E. You have the microphone, Kriss.

K. In the documentary, Tommy explains that, when Beth left, he was very devastated. He didn’t know what to do with himself. He decided, consciously so, that the best way to bury his sorrows was to embark upon the “impossible” goal of scaling the Dawn Wall. And when he said that I thought of what the great psychologists assert, as they use the phrase - repression builds civilization. By Tommy’s own admission, his motivation to create and achieve was borne of a desire to lose himself, to escape the pain of his sorrows. All this is quite understandable.

E. Let’s wish Tommy, Beth, too, and all of our readers, the very best in finding their “perfect mates,” which begins by first finding oneself.

K. I feel the need to offer one more word on the friend’s insightful comment that close companionship and great commonality is “not necessarily the same thing as true love.”

E. I don’t think anyone will mind if you make clearer the mystery of love.

K. Let me talk this out. People try to date and marry a potential mate who belongs to the same political party or religion, or has the same level of education, that sort of thing.

E. They find comfort in this, but the divorce rate is just as high among those who share the same religion or politics…

K. Or the same rock-climbing ability.

E. Well, yes.

K. I’m thinking of something the author shared with me. He was talking to a fellow who was dating two girls and was trying to figure out which one should be his match. This had been going on for a while, and the fellow was anxious to come to a decision because it’s not good to string others along, if you know what I mean. And so, in conversation with the author, the question arose, how does one make a choice or determine the right mate?

E. Will the true mate please stand up?

K. We wish it were that simple. The author explained that, first of all, it might be neither. The true mate for the fellow could be off-world, and he might have to wait until Summerland to find her. All that acknowledged, and if one of the girls were to be his good mate, this cannot be determined simply by making a choice. Choice, he said, as we learn from the great teachers, speaks to our surface perceptions, our fears and needs, the conditioning of our minds by culture, education, and the like. If you do it this way, you can assure yourself that you will get it wrong.

E. This is not really what the fellow wanted to hear.

K. Right. Instead of making a choice, one needs to allow one’s deepest soul energies to well-up from the depths, thereby leading us, finding ourselves impelled to action, one way or the other. This is not a “choice,” as such, but an accessing of one’s deepest wisdom, and our link to God. The author continued in a vein that might have been a script for Beth and Tommy: the true mate cannot be identified simply because she offers tender companionship, or comfort, or competence, or good conversation, or even biological thrill. All these can be obtained from any number of good women in the world. But there’s one gift that only the true mate can deliver: It’s the joy. The author said that when you experience this, you could never be mistaken as to its sacredness, authenticity, or uniqueness.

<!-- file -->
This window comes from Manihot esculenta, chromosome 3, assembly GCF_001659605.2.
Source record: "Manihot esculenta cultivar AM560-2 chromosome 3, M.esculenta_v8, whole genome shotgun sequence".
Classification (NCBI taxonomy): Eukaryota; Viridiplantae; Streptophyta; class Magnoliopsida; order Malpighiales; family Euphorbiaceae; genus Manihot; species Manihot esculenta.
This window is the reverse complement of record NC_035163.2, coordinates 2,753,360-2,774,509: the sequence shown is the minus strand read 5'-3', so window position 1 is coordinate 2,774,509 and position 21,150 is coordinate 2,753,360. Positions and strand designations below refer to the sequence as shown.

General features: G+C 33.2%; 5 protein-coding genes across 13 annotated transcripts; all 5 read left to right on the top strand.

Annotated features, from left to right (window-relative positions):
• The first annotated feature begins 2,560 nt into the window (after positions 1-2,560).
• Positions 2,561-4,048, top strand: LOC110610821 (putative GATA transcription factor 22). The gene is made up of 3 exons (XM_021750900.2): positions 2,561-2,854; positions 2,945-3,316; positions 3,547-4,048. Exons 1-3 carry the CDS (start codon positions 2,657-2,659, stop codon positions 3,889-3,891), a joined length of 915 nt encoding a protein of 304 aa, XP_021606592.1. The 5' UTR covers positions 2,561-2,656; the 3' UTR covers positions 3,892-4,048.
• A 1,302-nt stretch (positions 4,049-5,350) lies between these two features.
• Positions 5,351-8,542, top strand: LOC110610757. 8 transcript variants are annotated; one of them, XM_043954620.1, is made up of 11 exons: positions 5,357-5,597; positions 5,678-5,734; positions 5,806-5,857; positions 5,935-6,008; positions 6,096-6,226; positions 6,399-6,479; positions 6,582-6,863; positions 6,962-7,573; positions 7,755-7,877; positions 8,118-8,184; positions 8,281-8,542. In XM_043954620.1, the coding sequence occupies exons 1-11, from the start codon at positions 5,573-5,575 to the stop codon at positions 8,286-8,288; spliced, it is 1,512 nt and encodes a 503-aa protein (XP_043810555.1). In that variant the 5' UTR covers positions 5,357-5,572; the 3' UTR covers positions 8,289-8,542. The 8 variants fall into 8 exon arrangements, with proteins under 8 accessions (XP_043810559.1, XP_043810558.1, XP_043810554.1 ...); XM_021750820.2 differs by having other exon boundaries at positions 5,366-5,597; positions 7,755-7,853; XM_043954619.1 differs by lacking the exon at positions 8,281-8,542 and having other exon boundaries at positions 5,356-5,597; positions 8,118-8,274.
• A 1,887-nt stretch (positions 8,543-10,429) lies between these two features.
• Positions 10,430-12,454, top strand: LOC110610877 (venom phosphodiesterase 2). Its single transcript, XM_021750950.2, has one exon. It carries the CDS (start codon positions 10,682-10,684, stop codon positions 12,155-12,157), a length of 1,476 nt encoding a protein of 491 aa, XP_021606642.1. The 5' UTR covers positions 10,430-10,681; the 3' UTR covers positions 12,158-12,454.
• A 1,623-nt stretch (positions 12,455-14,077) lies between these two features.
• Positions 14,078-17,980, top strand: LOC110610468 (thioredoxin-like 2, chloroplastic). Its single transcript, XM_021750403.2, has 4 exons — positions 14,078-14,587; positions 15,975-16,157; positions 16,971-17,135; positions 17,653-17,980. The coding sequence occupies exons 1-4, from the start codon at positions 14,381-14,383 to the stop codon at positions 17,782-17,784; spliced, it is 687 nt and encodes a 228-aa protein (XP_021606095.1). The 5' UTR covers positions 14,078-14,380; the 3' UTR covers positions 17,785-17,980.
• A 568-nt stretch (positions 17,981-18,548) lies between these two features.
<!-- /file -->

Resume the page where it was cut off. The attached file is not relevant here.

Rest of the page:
E. And what advice did the author give concerning how to access this perception?

K. He told the fellow that, so to speak, he was to enter his “quiet small room” and access his own deeper self concerning this matter. He needed to quiet his mind. When he did, he was to imagine being in the presence of each girl. What did it feel like? Don’t think about her fine attributes – you can’t find success here by “thinking,” he said -- just flow in the energies of her person. What is the nature of her energies, in terms of how they make you feel? Does her essential essence offer you comfort, security, companionship? – nothing wrong with these, but unless they’re subsumed by something even more important, you can know that she’s not your true mate; worse, behind these good characteristics you will sense, impinging upon your spirit, a certain "emptiness," one that will eventually lead you to existential crisis, if you were to be with her; meaning, she doesn't belong to you and, for you, her name is "Mary." The convincing test, the author said, was to discover, if at all with one of the girls, an overriding realization of joy simply to be with her, to know her, and to do all things with her in life; in receipt of this mystical revelation, you can know that she belongs to you and no one elseno more "emptiness" now, only fullness, completeness, wholeness… Ellus, would you like to add something to this?

E. Just that… when you find that true one, and the joy starts flooding in, so much so that you can't breathe or talk, it will seem like it’s all coming from her. In a sense it is, of course; but, on a deeper level, the joy is really coming from your own inner person. The true mate has the ability to unlock the hidden and long-barred recesses of the soul wherein resides the celestial joy, which is the mind of God.

K. It could be said, and with emphasis, that a definition of the true mate, and the true marriage, is one of aid to knowing oneself. She will open the doors to the true self as no other pedagogue in the universe.

E. And this is why, in the Genesis Adam-and-Eve story, Twin love is referred to as a “knowing.”